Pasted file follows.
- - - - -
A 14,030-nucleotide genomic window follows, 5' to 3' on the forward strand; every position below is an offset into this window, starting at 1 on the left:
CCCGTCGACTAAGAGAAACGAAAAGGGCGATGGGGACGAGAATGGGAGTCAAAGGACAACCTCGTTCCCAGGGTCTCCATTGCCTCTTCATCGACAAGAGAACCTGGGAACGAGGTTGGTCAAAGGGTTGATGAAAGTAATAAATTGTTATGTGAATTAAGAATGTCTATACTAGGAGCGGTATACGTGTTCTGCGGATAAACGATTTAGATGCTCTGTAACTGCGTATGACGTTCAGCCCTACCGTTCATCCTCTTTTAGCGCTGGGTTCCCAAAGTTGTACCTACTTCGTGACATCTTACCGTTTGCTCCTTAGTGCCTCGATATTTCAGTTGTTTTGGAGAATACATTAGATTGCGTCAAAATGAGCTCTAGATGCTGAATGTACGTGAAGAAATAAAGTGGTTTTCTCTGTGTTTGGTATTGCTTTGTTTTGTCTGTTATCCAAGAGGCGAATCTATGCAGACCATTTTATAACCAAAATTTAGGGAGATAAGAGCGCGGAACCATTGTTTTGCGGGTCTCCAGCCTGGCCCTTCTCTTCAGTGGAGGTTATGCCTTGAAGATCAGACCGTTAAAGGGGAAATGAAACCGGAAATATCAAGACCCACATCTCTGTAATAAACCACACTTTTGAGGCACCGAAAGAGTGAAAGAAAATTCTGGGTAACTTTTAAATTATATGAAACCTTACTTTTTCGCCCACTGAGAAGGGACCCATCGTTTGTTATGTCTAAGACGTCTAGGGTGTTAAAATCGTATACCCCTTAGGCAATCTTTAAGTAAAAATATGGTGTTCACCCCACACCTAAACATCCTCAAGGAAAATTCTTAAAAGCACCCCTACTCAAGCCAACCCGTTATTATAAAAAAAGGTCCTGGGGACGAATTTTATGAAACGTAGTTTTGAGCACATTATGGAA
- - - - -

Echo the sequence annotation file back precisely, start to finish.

A 14,030-nucleotide genomic window follows, 5' to 3' on the forward strand; every position below is an offset into this window, starting at 1 on the left:
CCCGTCGACTAAGAGAAACGAAAAGGGCGATGGGGACGAGAATGGGAGTCAAAGGACAACCTCGTTCCCAGGGTCTCCATTGCCTCTTCATCGACAAGAGAACCTGGGAACGAGGTTGGTCAAAGGGTTGATGAAAGTAATAAATTGTTATGTGAATTAAGAATGTCTATACTAGGAGCGGTATACGTGTTCTGCGGATAAACGATTTAGATGCTCTGTAACTGCGTATGACGTTCAGCCCTACCGTTCATCCTCTTTTAGCGCTGGGTTCCCAAAGTTGTACCTACTTCGTGACATCTTACCGTTTGCTCCTTAGTGCCTCGATATTTCAGTTGTTTTGGAGAATACATTAGATTGCGTCAAAATGAGCTCTAGATGCTGAATGTACGTGAAGAAATAAAGTGGTTTTCTCTGTGTTTGGTATTGCTTTGTTTTGTCTGTTATCCAAGAGGCGAATCTATGCAGACCATTTTATAACCAAAATTTAGGGAGATAAGAGCGCGGAACCATTGTTTTGCGGGTCTCCAGCCTGGCCCTTCTCTTCAGTGGAGGTTATGCCTTGAAGATCAGACCGTTAAAGGGGAAATGAAACCGGAAATATCAAGACCCACATCTCTGTAATAAACCACACTTTTGAGGCACCGAAAGAGTGAAAGAAAATTCTGGGTAACTTTTAAATTATATGAAACCTTACTTTTTCGCCCACTGAGAAGGGACCCATCGTTTGTTATGTCTAAGACGTCTAGGGTGTTAAAATCGTATACCCCTTAGGCAATCTTTAAGTAAAAATATGGTGTTCACCCCACACCTAAACATCCTCAAGGAAAATTCTTAAAAGCACCCCTACTCAAGCCAACCCGTTATTATAAAAAAAGGTCCTGGGGACGAATTTTATGAAACGTAGTTTTGAGCACATTATGGAA